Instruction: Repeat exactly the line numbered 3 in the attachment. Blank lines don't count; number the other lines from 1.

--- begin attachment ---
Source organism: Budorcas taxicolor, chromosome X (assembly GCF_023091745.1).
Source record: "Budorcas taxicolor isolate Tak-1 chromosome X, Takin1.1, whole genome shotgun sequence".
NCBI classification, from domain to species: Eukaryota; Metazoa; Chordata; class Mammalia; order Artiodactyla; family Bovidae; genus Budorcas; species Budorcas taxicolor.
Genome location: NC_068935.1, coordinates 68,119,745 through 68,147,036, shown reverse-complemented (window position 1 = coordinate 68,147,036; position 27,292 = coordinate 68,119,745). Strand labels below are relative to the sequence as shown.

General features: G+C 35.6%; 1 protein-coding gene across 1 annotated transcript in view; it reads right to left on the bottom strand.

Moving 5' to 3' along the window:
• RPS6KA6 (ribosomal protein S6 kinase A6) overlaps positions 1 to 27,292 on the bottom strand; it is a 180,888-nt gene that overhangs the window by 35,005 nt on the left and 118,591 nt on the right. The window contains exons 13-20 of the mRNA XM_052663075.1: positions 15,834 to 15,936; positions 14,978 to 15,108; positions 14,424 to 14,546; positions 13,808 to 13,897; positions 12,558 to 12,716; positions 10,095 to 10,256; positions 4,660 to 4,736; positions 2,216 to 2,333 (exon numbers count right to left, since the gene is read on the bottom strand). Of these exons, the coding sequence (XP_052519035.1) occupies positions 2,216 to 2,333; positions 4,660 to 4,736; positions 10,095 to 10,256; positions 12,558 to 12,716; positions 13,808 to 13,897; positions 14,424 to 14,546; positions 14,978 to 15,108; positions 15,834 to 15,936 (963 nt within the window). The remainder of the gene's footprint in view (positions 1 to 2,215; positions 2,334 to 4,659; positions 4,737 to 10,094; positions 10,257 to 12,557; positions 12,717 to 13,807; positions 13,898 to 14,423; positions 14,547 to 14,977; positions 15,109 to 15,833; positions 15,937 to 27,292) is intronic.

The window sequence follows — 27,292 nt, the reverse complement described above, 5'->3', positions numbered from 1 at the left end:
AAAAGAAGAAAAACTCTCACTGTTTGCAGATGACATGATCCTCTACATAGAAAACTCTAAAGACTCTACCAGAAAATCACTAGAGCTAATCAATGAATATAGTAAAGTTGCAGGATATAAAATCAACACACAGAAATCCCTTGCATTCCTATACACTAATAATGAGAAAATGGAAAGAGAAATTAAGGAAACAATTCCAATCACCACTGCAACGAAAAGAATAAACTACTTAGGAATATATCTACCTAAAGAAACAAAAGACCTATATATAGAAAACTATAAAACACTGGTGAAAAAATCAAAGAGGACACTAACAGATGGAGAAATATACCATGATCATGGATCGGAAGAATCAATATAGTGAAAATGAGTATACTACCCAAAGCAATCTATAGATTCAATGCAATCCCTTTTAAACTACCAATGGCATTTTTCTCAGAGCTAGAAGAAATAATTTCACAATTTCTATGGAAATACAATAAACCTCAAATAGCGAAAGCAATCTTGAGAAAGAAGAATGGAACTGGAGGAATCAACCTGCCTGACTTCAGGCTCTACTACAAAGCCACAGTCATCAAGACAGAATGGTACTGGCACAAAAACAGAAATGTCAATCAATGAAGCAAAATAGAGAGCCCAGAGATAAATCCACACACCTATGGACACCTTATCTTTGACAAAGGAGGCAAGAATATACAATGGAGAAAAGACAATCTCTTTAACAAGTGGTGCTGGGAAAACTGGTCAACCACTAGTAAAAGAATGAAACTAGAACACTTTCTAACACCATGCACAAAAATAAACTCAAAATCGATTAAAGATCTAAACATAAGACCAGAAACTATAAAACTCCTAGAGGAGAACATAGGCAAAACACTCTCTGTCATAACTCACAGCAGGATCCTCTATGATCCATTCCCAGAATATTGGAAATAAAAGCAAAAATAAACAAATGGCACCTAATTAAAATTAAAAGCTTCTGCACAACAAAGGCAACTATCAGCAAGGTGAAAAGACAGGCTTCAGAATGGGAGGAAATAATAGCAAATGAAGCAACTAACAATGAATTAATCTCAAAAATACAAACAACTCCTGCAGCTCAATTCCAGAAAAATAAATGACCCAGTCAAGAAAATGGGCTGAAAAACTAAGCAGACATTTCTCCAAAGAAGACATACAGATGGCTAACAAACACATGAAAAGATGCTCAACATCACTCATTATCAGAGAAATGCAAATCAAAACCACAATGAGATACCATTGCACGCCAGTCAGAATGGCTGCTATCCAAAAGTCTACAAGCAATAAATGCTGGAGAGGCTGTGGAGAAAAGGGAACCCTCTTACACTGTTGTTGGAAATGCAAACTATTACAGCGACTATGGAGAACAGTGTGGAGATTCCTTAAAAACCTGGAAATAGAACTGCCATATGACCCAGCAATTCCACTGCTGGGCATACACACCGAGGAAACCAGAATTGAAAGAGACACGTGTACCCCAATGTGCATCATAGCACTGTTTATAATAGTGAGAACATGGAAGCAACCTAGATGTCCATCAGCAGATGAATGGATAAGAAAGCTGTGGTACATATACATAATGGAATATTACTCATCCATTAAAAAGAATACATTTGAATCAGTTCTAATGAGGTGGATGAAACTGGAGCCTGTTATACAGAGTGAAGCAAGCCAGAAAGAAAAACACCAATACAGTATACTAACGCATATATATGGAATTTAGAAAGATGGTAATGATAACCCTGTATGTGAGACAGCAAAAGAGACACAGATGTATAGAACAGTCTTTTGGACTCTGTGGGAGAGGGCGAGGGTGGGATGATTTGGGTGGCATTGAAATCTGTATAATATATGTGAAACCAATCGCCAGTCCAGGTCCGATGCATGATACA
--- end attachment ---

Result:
NCBI classification, from domain to species: Eukaryota; Metazoa; Chordata; class Mammalia; order Artiodactyla; family Bovidae; genus Budorcas; species Budorcas taxicolor.